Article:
Stem cell research involves the genetic handling of undifferentiated cells that were isolated from a specific part of a living organism. Stem cells are capable of generating daughter cells of the equal consistency and thus this process is technically known as self-renewal. This unique characteristic thus provides a novel and revolutionary resource for the transplant of tissues and organs. In addition, these self-renewing cells are also essential components for replacement technologies, as well as bioengineering procedures.
Stem cell research is now considered as an exciting and radical breakthrough in the biomedical field because it allows scientists to investigate on mechanisms to replenish damaged tissues or organs in patients diagnosed with terminal or untreatable conditions. Among the most publicized medical diseases that are the target of stem cell research are Parkinson’s disease, cardiovascular disorders and spinal cord injury. In general, there are three sources of stem cells in the body. Progenitor stem cells pertain to cells that only produce the same type of cell.
An example of a progenitor stem cell is that derived from the epidermis, which is known to solely generate keratinocytes. The spermatogonium is another example of a progenitor stem cell which can only produce sperm cells. The second source of stem cells is the multipotent stem cell, which is capable of generating different cell types that could complete an entire tissue or organ. Skin stem cells can thus mature into the epidermis, the sebaceous glands and the hair follicles of the skin.
The third source of stem cells is the pluripotent stem cell which has the capacity to differentiate into almost any type of cell. These stem cells are collected from the primordial germ cells of a developing fetus and thus are technically known as embryonic germ cells (Taupin, 2006). Those cells gathered from an embryo’s inner cell mass are technically called embryonic stem cells. The revolutionary discovery of stem cells has thus resulted in the new biomedical research fields of regenerative medicine, which is aspires to provide therapeutic procedures for earlier described incurable diseases.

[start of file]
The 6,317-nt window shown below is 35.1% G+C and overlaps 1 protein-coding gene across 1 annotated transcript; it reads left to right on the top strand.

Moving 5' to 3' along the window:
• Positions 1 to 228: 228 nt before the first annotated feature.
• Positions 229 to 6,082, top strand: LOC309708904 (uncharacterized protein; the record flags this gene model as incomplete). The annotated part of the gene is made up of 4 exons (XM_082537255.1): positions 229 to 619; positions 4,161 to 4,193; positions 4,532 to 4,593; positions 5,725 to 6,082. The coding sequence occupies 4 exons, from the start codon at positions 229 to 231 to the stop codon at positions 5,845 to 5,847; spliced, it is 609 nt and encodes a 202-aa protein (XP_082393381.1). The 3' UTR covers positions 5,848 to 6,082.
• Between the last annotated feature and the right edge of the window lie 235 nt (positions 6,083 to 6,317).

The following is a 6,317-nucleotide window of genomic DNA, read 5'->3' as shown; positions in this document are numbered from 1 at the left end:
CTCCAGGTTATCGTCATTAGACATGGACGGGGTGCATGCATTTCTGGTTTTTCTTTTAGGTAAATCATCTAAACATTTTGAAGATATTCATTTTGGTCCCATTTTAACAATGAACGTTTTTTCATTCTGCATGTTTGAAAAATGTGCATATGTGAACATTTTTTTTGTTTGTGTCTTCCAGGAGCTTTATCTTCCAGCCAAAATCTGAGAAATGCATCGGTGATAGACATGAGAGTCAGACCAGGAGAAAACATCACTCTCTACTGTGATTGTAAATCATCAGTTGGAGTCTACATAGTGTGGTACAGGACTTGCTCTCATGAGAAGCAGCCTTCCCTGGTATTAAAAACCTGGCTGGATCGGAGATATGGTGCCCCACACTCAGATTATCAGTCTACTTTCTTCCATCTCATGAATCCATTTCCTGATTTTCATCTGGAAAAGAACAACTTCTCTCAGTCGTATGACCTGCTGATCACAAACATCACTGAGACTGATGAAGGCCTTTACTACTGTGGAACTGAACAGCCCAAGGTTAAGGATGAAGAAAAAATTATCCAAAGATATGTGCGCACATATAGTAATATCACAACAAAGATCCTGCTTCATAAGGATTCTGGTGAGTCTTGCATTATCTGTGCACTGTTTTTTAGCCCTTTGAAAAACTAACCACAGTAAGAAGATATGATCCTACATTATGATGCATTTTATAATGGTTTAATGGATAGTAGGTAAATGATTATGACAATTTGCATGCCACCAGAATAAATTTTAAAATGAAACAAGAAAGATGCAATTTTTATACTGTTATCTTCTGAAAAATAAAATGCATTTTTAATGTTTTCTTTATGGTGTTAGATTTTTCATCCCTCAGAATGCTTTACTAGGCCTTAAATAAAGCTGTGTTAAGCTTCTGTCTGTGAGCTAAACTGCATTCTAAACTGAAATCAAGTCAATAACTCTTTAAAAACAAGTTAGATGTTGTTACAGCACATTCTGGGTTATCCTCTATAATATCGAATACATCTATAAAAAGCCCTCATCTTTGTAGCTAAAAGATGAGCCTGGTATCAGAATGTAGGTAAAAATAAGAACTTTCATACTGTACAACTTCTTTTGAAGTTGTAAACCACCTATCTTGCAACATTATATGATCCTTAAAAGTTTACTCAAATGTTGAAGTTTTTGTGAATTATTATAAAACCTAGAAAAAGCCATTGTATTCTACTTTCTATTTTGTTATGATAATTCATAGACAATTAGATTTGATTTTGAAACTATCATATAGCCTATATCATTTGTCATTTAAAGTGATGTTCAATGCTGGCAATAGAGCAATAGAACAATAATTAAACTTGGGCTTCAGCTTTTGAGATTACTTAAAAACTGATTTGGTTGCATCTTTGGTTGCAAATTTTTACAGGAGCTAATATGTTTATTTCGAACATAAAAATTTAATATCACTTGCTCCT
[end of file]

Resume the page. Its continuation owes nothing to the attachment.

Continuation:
Unfortunately, this novel technology is also inundated with ethical opposition as it scrutinizes the manner of collecting cellular resources for cell renewal (Hug, 2006). In addition, the concept of providing an endless factory of cells that could replace almost any type of tissue has sparked fear among non-scientific individuals (Snow, 2003). It is thus important to present the benefits of stem cell research on the actual status of human health as of this moment. The most important feature of stem cell research is that this technology provides an avenue for somatic gene therapy (Wobus and Boheler, 2005).
One of the procedures involved in stem cell research is the generation of cells, as well as tissues that could be employed for research investigations. It should be understood that biomedical researches mainly use immortalized cell lines in order to test new pharmaceutical drugs. Immortalized cell lines are also the main resources that are employed in identifying genes that may cause specific medical disorders. The isolation and further propagation of stem cells thus serves as an additional and more reliable source of cells that could facilitate biomedical experiments.
Consequently, the continuous supply of stem cells could thus speed up the experiments and ultimately result in the identification of genes and pharmaceutical drugs that could be distributed to the rest of the world. Stem cell research is also important because it allows the biomedical field to make use of any spare embryos that are being kept in fertilization clinics for months and years. These clinics are known to store eggs that have been isolated from patients in case they would like to undergo an in vitro fertilization procedure in the future.